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How to leave your ego behind?
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lazymonkey


Mar 27, 2011, 3:35 AM
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Re: [aerili] How to leave your ego behind? [In reply to]
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microbarn sounds like the ultimate beta male. seriously..."worked on your personality"??

that is the biggest faggot post i have ever read, anywhere, ever.


ceebo


Apr 3, 2011, 10:13 AM
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Re: [zenelky] How to leave your ego behind? [In reply to]
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zenelky wrote:
I understand that I have an ego problem, and I know that i need to leave it behind when I climb, but I don't know how to start and am hoping that some others out there can help me.

My story: The last time I can remember climbing for me and for the joy of climbing was almost a year ago. My problem is that when I climb, I feel like I am climbing with the weight of the world on my shoulders. I don't know if this is a woman's problem, or just my problem, but now, I feel as though if I'm not pulling hard climbs that the boys can't climb than they (other climbers) don't respect me. I think this is stemmed from the fact that my climbing partner (who is my significant other) and I climb about the same grade (although there are noted differences in the types of climbs he and I prefer),but when we encounter other climbers at our local crags, more often than not I feel as though they talk to him rather than to us.

This used to not bother me since the routes they were asking about I hadn't climbed so I had no input anyway. But then, something happened and the climbs they questioned my partner and I about were climbs I had done and he had not. I would try to give some beta, and sometimes they would give me this strange "What are you talking about" look that made me question my ability. My partner tells me that in most cases when other climbers are talking to us (they are usually male...this is a male dominated sport remember) they usually focus on him because it makes them more comfortable. Most guys in this area don't know any women who can climb harder than them, thus I make them slightly uncomfortable. But this has put me into a state of questioning my own ability. This problem of male climbers talking directly to my partner is a problem that I have faced as recently as last week.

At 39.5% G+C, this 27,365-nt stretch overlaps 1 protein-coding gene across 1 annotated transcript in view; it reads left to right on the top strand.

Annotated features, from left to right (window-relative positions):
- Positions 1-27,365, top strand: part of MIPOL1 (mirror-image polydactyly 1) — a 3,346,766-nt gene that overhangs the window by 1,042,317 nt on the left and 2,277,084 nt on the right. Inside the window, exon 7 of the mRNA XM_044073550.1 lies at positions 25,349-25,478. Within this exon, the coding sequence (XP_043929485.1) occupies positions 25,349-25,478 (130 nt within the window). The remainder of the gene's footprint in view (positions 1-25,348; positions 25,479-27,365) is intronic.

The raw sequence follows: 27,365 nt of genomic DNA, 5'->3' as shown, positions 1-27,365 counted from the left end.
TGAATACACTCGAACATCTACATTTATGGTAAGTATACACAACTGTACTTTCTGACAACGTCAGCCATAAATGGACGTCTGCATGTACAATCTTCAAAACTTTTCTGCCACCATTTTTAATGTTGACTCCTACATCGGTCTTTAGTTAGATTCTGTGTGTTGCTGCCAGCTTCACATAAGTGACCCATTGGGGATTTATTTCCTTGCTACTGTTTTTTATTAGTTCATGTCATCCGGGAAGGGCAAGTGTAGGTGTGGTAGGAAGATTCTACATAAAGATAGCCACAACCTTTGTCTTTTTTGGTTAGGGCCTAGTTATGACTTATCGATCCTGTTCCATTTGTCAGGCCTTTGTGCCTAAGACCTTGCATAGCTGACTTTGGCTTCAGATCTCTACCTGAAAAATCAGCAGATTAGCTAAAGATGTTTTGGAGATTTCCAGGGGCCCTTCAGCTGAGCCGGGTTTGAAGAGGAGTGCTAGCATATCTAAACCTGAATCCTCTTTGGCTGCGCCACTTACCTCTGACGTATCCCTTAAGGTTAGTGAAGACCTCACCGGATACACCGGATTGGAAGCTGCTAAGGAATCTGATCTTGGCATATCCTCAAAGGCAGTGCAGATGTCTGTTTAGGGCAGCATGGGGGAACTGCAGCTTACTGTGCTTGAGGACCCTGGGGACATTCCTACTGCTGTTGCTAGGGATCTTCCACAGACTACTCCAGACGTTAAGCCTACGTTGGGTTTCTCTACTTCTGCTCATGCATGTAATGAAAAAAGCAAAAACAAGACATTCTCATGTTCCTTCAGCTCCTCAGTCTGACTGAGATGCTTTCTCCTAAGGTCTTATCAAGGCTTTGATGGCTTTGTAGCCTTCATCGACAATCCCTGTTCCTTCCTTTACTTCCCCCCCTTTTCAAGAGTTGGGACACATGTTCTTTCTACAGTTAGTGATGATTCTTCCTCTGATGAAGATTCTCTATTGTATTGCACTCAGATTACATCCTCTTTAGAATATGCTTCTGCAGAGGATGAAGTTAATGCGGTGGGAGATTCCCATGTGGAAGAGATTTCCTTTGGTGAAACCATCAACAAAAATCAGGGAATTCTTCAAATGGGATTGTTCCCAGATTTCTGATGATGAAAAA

Now when I climb, I feel like I am climbing for all the women out there who don't get spoken to at the crag, all the women who are working to be the best that they can be, but just aren't there yet, all the women in the world who's ability is questioned because they are little. When I'm up climbing now, I feel like if I don't climb route XYZ than I am just like all the girls out there who get carried up routes to appease their boyfriends. This ego problem used to only come up when other's were watching, particularly women because I felt like I had to show them that they CAN climb 5.X, they just have to want it. Now, it is part of every aspect of my climbing, even when it's just my partner and I at our local crag.

Does anyone have any insight as to how I can start climbing for me again and stop climbing for respect?
~Mic

It may just be that they talk to your husband because it is socially the safer thing to do. They may perhaps sense a certain level of protectiveness or even jealousy from your partner.. so to avoid any complication they find it easier just to ''ignore'' you.

These people may just have no trust in their own partners, and they may not know it.. but they are trying to avoid making your partner feel the way they may feel when others direct time to theirs.